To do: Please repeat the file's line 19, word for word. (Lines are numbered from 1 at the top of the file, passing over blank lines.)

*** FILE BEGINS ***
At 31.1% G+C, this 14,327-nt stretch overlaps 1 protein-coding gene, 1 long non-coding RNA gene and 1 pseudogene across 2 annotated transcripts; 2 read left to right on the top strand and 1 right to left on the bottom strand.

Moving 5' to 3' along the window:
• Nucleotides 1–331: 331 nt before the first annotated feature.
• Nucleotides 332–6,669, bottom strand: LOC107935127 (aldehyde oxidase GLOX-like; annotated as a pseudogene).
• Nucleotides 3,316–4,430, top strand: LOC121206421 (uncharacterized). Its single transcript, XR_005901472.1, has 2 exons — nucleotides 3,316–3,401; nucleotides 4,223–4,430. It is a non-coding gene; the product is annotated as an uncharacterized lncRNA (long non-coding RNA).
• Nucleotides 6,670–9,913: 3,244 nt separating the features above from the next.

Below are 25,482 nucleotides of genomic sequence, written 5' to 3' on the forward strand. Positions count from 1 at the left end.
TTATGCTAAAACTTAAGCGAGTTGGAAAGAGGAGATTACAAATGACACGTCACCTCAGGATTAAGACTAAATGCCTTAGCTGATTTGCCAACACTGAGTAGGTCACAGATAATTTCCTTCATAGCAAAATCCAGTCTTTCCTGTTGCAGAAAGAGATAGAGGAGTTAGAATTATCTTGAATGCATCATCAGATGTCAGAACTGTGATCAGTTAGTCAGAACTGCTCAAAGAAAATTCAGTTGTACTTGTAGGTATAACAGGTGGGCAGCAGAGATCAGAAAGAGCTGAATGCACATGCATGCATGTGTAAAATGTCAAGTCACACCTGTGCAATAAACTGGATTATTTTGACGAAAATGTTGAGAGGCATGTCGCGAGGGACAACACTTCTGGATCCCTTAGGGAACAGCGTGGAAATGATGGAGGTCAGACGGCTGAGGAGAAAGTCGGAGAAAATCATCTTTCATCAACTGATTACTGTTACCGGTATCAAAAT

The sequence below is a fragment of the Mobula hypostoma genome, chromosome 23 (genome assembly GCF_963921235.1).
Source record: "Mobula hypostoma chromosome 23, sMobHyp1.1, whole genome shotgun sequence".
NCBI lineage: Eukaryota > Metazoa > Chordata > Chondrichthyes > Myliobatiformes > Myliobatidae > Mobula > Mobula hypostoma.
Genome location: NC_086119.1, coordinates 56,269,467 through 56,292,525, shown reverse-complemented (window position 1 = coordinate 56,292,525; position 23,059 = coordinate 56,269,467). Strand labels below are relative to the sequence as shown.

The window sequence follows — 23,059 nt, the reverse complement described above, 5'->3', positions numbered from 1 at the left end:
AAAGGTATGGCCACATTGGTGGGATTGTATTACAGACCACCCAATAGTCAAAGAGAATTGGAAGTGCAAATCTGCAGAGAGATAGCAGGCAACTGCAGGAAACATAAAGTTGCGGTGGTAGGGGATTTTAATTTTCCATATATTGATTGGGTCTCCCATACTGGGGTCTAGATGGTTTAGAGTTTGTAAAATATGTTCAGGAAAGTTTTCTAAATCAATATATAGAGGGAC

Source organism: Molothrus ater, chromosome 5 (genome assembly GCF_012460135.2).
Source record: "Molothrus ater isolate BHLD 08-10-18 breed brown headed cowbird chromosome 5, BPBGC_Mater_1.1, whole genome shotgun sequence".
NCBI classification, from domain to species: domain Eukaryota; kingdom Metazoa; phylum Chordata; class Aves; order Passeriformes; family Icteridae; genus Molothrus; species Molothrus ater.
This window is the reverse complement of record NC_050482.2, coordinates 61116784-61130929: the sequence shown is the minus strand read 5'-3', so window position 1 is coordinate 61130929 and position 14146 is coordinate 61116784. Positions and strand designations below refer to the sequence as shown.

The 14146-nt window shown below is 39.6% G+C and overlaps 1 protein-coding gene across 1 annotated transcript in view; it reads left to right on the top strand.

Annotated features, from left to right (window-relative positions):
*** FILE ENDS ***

The 14146-nt window shown below is 39.6% G+C and overlaps 1 protein-coding gene across 1 annotated transcript in view; it reads left to right on the top strand.